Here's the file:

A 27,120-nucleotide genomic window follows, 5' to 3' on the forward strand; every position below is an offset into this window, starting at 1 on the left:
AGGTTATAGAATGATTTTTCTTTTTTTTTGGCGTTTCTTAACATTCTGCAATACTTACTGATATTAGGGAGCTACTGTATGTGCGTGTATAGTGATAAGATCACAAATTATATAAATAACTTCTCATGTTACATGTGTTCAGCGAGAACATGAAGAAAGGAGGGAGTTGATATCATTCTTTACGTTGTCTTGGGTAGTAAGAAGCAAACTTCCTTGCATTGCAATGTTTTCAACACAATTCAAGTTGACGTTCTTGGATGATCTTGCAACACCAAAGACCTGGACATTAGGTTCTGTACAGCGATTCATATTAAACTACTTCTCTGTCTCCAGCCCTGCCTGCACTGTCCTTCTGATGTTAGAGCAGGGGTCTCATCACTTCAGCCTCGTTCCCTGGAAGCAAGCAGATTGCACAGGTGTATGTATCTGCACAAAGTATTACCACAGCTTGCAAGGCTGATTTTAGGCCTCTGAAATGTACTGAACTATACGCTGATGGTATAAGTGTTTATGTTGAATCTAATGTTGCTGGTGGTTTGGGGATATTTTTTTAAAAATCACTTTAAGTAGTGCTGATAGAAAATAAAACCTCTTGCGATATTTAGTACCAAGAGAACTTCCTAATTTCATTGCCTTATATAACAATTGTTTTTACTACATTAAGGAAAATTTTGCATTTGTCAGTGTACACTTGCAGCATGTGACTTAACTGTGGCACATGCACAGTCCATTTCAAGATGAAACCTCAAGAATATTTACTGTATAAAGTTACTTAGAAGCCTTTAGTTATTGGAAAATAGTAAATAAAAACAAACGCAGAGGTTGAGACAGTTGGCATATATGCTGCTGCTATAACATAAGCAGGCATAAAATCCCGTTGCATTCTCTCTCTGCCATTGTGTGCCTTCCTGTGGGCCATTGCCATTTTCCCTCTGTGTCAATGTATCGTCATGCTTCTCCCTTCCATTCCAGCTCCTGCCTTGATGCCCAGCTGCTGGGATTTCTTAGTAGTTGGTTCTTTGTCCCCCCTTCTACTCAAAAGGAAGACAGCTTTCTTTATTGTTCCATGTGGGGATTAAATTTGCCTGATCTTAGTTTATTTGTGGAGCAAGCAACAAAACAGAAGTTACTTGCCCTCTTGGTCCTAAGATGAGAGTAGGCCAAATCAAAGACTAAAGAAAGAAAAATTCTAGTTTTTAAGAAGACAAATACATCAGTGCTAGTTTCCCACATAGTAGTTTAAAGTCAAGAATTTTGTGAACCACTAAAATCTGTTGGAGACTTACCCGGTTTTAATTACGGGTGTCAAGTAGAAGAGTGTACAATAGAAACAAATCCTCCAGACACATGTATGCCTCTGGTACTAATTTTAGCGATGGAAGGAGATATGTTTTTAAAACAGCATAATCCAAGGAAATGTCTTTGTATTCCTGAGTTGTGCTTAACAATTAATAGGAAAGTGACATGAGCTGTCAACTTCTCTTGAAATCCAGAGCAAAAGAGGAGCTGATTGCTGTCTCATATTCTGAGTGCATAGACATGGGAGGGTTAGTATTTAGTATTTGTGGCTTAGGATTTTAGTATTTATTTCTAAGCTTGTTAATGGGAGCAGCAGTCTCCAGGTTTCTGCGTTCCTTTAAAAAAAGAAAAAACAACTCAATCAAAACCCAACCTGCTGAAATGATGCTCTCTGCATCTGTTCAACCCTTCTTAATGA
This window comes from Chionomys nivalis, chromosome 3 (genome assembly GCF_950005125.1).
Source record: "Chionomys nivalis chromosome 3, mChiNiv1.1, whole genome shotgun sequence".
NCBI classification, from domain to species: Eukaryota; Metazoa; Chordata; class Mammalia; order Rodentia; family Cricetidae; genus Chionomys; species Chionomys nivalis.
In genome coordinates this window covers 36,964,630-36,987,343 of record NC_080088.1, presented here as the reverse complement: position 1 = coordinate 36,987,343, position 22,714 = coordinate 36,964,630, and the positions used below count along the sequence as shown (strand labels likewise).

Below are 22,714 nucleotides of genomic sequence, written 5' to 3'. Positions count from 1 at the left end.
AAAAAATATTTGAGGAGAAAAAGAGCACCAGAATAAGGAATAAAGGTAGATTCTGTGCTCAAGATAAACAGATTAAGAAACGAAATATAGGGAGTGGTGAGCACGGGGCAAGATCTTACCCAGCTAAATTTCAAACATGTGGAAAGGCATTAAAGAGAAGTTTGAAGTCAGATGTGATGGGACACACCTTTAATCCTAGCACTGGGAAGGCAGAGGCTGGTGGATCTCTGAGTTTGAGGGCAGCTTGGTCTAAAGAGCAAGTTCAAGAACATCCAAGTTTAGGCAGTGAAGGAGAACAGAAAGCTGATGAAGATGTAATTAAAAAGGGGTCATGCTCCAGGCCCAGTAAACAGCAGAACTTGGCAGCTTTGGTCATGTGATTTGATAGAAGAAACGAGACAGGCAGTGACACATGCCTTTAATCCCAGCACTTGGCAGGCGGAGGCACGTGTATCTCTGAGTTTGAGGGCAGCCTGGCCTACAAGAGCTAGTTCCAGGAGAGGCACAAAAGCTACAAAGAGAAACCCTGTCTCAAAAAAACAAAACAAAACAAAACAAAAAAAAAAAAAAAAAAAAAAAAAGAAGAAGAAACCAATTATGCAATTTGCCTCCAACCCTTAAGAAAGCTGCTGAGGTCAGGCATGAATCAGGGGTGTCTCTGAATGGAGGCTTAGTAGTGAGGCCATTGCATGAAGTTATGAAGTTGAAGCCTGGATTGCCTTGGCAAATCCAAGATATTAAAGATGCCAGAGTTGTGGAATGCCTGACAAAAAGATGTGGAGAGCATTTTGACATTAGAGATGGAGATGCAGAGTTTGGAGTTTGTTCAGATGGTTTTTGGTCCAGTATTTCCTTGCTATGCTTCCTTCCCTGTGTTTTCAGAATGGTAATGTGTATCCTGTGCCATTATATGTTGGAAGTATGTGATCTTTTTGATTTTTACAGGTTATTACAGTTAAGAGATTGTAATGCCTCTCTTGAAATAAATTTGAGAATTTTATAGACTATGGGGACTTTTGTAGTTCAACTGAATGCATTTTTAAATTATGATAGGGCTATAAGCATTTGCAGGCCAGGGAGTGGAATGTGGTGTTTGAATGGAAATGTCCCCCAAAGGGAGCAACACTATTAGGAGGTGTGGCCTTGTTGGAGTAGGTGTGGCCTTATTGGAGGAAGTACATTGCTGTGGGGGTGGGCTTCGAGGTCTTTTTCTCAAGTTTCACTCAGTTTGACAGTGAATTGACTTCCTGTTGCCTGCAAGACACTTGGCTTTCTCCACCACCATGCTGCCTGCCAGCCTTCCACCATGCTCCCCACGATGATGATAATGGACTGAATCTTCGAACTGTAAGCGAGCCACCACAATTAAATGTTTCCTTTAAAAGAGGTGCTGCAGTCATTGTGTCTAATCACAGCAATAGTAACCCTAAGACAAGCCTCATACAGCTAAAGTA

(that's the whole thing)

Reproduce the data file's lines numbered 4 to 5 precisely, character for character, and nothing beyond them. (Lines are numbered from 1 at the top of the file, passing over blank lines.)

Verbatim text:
Source record: "Chionomys nivalis chromosome 3, mChiNiv1.1, whole genome shotgun sequence".
NCBI classification, from domain to species: Eukaryota; Metazoa; Chordata; class Mammalia; order Rodentia; family Cricetidae; genus Chionomys; species Chionomys nivalis.